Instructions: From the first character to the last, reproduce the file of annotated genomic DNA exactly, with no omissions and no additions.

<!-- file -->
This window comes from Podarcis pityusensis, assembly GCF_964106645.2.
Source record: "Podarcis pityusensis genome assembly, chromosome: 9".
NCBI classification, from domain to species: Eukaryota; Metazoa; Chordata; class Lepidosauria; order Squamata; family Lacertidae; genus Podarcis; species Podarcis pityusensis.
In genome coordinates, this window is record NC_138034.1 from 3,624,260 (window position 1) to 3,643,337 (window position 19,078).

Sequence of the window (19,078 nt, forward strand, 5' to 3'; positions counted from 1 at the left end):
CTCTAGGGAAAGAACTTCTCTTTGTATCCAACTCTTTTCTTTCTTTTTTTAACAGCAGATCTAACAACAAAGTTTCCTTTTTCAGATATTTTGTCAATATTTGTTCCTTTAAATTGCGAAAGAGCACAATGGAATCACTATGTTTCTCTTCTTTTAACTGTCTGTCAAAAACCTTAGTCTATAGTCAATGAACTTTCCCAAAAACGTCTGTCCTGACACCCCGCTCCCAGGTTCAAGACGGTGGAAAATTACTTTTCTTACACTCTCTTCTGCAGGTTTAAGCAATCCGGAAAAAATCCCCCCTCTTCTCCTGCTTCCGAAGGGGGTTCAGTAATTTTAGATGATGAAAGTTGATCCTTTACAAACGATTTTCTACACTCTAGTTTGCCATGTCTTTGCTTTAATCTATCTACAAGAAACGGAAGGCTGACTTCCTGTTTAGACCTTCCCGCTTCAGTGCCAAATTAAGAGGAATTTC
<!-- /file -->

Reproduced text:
This window comes from Podarcis pityusensis, assembly GCF_964106645.2.
Source record: "Podarcis pityusensis genome assembly, chromosome: 9".
NCBI classification, from domain to species: Eukaryota; Metazoa; Chordata; class Lepidosauria; order Squamata; family Lacertidae; genus Podarcis; species Podarcis pityusensis.
In genome coordinates, this window is record NC_138034.1 from 3,624,260 (window position 1) to 3,643,337 (window position 19,078).

Sequence of the window (19,078 nt, forward strand, 5' to 3'; positions counted from 1 at the left end):
CTCTAGGGAAAGAACTTCTCTTTGTATCCAACTCTTTTCTTTCTTTTTTTAACAGCAGATCTAACAACAAAGTTTCCTTTTTCAGATATTTTGTCAATATTTGTTCCTTTAAATTGCGAAAGAGCACAATGGAATCACTATGTTTCTCTTCTTTTAACTGTCTGTCAAAAACCTTAGTCTATAGTCAATGAACTTTCCCAAAAACGTCTGTCCTGACACCCCGCTCCCAGGTTCAAGACGGTGGAAAATTACTTTTCTTACACTCTCTTCTGCAGGTTTAAGCAATCCGGAAAAAATCCCCCCTCTTCTCCTGCTTCCGAAGGGGGTTCAGTAATTTTAGATGATGAAAGTTGATCCTTTACAAACGATTTTCTACACTCTAGTTTGCCATGTCTTTGCTTTAATCTATCTACAAGAAACGGAAGGCTGACTTCCTGTTTAGACCTTCCCGCTTCAGTGCCAAATTAAGAGGAATTTC